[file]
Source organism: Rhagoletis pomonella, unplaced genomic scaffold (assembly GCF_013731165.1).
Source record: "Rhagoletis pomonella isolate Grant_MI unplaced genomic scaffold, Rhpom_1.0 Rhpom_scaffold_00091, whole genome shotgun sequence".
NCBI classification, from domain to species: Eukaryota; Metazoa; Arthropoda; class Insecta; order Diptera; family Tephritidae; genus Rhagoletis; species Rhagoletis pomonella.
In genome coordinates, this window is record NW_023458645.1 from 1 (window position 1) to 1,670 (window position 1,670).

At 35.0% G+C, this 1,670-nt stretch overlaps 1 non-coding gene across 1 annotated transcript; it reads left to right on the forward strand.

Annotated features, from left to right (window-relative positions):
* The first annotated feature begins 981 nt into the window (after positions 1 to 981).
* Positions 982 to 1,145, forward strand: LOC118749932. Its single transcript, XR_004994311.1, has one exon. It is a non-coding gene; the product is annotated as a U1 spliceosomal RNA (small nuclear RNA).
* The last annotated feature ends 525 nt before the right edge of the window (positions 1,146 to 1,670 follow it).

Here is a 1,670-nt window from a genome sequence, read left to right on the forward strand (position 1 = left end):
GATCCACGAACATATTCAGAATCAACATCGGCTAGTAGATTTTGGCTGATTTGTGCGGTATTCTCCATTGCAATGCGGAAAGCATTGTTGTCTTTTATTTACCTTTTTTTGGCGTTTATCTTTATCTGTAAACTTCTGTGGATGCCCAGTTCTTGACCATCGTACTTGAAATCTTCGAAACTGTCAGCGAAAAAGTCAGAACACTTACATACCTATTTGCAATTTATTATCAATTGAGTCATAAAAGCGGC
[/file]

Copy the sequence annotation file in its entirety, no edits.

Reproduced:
Source organism: Rhagoletis pomonella, unplaced genomic scaffold (assembly GCF_013731165.1).
Source record: "Rhagoletis pomonella isolate Grant_MI unplaced genomic scaffold, Rhpom_1.0 Rhpom_scaffold_00091, whole genome shotgun sequence".
NCBI classification, from domain to species: Eukaryota; Metazoa; Arthropoda; class Insecta; order Diptera; family Tephritidae; genus Rhagoletis; species Rhagoletis pomonella.
In genome coordinates, this window is record NW_023458645.1 from 1 (window position 1) to 1,670 (window position 1,670).

At 35.0% G+C, this 1,670-nt stretch overlaps 1 non-coding gene across 1 annotated transcript; it reads left to right on the forward strand.

Annotated features, from left to right (window-relative positions):
* The first annotated feature begins 981 nt into the window (after positions 1 to 981).
* Positions 982 to 1,145, forward strand: LOC118749932. Its single transcript, XR_004994311.1, has one exon. It is a non-coding gene; the product is annotated as a U1 spliceosomal RNA (small nuclear RNA).
* The last annotated feature ends 525 nt before the right edge of the window (positions 1,146 to 1,670 follow it).

Here is a 1,670-nt window from a genome sequence, read left to right on the forward strand (position 1 = left end):
GATCCACGAACATATTCAGAATCAACATCGGCTAGTAGATTTTGGCTGATTTGTGCGGTATTCTCCATTGCAATGCGGAAAGCATTGTTGTCTTTTATTTACCTTTTTTTGGCGTTTATCTTTATCTGTAAACTTCTGTGGATGCCCAGTTCTTGACCATCGTACTTGAAATCTTCGAAACTGTCAGCGAAAAAGTCAGAACACTTACATACCTATTTGCAATTTATTATCAATTGAGTCATAAAAGCGGC